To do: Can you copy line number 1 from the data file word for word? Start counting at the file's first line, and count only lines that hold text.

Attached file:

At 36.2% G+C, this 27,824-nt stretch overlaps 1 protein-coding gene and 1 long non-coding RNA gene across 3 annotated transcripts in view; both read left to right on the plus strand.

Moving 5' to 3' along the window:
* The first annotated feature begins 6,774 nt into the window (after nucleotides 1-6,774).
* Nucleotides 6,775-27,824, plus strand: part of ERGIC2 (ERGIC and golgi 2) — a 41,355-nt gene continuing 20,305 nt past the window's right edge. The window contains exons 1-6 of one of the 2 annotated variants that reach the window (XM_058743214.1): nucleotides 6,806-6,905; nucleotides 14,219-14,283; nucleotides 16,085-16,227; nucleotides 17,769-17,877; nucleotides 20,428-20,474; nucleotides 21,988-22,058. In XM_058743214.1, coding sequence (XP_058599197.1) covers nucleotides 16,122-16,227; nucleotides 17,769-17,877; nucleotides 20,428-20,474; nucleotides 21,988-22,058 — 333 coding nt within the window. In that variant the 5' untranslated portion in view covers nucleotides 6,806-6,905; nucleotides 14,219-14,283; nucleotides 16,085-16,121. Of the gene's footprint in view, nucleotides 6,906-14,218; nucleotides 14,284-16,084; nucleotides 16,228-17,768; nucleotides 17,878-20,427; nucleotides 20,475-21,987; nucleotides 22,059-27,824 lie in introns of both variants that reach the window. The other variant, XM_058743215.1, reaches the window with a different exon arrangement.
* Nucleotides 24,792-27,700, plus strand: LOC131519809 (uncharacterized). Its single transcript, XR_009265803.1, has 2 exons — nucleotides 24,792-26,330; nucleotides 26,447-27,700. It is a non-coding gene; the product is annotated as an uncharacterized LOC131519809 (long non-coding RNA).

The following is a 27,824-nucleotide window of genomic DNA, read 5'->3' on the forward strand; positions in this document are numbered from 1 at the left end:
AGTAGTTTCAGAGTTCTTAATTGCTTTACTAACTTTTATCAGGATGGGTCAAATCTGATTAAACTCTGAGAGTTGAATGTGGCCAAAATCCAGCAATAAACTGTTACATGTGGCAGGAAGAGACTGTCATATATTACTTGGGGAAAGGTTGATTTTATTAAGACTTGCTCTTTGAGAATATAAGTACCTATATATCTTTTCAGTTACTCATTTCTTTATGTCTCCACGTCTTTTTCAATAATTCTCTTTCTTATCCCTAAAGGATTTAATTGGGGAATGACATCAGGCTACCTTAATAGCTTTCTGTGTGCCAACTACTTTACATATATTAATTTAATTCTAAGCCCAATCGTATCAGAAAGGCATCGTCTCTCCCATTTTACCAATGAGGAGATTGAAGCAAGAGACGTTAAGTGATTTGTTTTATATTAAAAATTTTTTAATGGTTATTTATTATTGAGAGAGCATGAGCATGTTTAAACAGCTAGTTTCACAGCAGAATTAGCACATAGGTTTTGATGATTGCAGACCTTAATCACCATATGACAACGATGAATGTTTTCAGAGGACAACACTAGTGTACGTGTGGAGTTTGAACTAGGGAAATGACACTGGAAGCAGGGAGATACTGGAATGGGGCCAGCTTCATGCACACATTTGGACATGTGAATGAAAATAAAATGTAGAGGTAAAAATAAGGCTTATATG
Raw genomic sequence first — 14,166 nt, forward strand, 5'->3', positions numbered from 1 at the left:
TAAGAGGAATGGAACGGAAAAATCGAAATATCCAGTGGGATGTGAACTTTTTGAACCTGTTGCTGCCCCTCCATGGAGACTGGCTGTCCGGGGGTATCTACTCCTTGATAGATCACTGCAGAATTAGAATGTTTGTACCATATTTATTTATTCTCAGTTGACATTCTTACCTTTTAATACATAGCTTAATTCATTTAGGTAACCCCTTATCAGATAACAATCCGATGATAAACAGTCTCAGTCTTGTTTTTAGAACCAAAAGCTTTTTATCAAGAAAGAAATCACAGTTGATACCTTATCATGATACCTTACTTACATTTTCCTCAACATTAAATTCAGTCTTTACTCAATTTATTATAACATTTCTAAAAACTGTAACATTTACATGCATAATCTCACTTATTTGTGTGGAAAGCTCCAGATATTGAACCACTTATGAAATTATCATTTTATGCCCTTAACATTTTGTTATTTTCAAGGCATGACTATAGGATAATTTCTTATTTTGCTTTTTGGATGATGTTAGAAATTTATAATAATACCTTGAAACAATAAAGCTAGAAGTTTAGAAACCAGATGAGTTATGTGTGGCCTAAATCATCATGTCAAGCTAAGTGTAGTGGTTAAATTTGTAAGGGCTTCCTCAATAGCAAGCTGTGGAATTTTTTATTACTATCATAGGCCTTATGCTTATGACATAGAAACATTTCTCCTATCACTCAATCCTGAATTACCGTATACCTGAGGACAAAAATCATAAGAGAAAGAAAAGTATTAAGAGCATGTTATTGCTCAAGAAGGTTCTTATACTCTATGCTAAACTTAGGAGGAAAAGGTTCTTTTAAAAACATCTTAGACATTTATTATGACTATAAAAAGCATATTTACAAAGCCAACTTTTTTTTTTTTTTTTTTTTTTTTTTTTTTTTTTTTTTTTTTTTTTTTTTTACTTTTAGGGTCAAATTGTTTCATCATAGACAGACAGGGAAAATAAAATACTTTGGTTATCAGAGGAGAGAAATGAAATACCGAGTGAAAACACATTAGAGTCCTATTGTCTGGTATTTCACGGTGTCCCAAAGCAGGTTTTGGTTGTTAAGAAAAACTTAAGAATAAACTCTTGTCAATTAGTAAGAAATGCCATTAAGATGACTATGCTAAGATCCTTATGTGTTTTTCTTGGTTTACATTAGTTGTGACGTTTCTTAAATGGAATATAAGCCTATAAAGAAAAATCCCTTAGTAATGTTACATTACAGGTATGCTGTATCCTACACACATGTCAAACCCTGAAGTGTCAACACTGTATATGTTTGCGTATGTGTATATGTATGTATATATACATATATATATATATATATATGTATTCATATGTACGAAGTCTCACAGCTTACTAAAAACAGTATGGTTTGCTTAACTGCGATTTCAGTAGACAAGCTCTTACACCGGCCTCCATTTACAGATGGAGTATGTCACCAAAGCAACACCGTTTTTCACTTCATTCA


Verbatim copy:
At 36.2% G+C, this 27,824-nt stretch overlaps 1 protein-coding gene and 1 long non-coding RNA gene across 3 annotated transcripts in view; both read left to right on the plus strand.